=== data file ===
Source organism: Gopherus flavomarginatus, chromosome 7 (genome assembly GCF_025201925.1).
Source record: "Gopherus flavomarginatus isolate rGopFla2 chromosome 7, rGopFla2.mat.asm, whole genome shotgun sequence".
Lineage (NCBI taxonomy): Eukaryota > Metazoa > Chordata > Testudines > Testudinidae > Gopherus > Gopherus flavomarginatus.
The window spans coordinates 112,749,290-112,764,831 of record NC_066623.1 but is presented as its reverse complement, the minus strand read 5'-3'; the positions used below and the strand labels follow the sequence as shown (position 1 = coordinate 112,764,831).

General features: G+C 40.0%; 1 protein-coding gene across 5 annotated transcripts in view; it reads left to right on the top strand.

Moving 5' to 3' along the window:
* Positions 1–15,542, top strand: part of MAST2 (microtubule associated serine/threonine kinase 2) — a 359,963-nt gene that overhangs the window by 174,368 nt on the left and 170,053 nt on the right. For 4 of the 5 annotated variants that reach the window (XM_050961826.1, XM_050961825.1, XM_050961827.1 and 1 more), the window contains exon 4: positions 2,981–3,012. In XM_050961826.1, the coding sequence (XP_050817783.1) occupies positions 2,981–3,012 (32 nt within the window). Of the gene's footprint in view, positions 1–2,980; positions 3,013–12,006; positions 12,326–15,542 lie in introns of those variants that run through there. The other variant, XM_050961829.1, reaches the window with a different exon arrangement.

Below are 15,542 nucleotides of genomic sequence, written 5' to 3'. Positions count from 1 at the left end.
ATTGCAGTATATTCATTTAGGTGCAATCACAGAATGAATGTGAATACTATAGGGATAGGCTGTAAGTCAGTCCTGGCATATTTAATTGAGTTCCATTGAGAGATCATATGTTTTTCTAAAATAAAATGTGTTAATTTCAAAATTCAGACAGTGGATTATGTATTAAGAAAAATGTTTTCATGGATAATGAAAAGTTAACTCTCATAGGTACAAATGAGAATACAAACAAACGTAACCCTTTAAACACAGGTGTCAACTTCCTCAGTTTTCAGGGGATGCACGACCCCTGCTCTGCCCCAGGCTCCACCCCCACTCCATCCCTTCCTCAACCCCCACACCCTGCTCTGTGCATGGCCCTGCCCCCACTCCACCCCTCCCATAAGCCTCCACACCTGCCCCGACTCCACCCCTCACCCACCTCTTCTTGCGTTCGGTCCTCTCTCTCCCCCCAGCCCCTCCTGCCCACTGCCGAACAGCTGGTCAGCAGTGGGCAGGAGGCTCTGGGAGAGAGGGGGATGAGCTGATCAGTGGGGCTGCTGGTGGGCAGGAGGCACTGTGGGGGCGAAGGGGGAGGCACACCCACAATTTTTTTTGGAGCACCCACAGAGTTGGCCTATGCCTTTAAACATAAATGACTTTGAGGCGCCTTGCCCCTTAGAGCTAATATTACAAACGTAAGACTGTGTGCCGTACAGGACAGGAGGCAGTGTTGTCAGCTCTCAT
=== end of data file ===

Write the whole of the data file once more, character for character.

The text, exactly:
Source organism: Gopherus flavomarginatus, chromosome 7 (genome assembly GCF_025201925.1).
Source record: "Gopherus flavomarginatus isolate rGopFla2 chromosome 7, rGopFla2.mat.asm, whole genome shotgun sequence".
Lineage (NCBI taxonomy): Eukaryota > Metazoa > Chordata > Testudines > Testudinidae > Gopherus > Gopherus flavomarginatus.
The window spans coordinates 112,749,290-112,764,831 of record NC_066623.1 but is presented as its reverse complement, the minus strand read 5'-3'; the positions used below and the strand labels follow the sequence as shown (position 1 = coordinate 112,764,831).

General features: G+C 40.0%; 1 protein-coding gene across 5 annotated transcripts in view; it reads left to right on the top strand.

Moving 5' to 3' along the window:
* Positions 1–15,542, top strand: part of MAST2 (microtubule associated serine/threonine kinase 2) — a 359,963-nt gene that overhangs the window by 174,368 nt on the left and 170,053 nt on the right. For 4 of the 5 annotated variants that reach the window (XM_050961826.1, XM_050961825.1, XM_050961827.1 and 1 more), the window contains exon 4: positions 2,981–3,012. In XM_050961826.1, the coding sequence (XP_050817783.1) occupies positions 2,981–3,012 (32 nt within the window). Of the gene's footprint in view, positions 1–2,980; positions 3,013–12,006; positions 12,326–15,542 lie in introns of those variants that run through there. The other variant, XM_050961829.1, reaches the window with a different exon arrangement.

Below are 15,542 nucleotides of genomic sequence, written 5' to 3'. Positions count from 1 at the left end.
ATTGCAGTATATTCATTTAGGTGCAATCACAGAATGAATGTGAATACTATAGGGATAGGCTGTAAGTCAGTCCTGGCATATTTAATTGAGTTCCATTGAGAGATCATATGTTTTTCTAAAATAAAATGTGTTAATTTCAAAATTCAGACAGTGGATTATGTATTAAGAAAAATGTTTTCATGGATAATGAAAAGTTAACTCTCATAGGTACAAATGAGAATACAAACAAACGTAACCCTTTAAACACAGGTGTCAACTTCCTCAGTTTTCAGGGGATGCACGACCCCTGCTCTGCCCCAGGCTCCACCCCCACTCCATCCCTTCCTCAACCCCCACACCCTGCTCTGTGCATGGCCCTGCCCCCACTCCACCCCTCCCATAAGCCTCCACACCTGCCCCGACTCCACCCCTCACCCACCTCTTCTTGCGTTCGGTCCTCTCTCTCCCCCCAGCCCCTCCTGCCCACTGCCGAACAGCTGGTCAGCAGTGGGCAGGAGGCTCTGGGAGAGAGGGGGATGAGCTGATCAGTGGGGCTGCTGGTGGGCAGGAGGCACTGTGGGGGCGAAGGGGGAGGCACACCCACAATTTTTTTTGGAGCACCCACAGAGTTGGCCTATGCCTTTAAACATAAATGACTTTGAGGCGCCTTGCCCCTTAGAGCTAATATTACAAACGTAAGACTGTGTGCCGTACAGGACAGGAGGCAGTGTTGTCAGCTCTCAT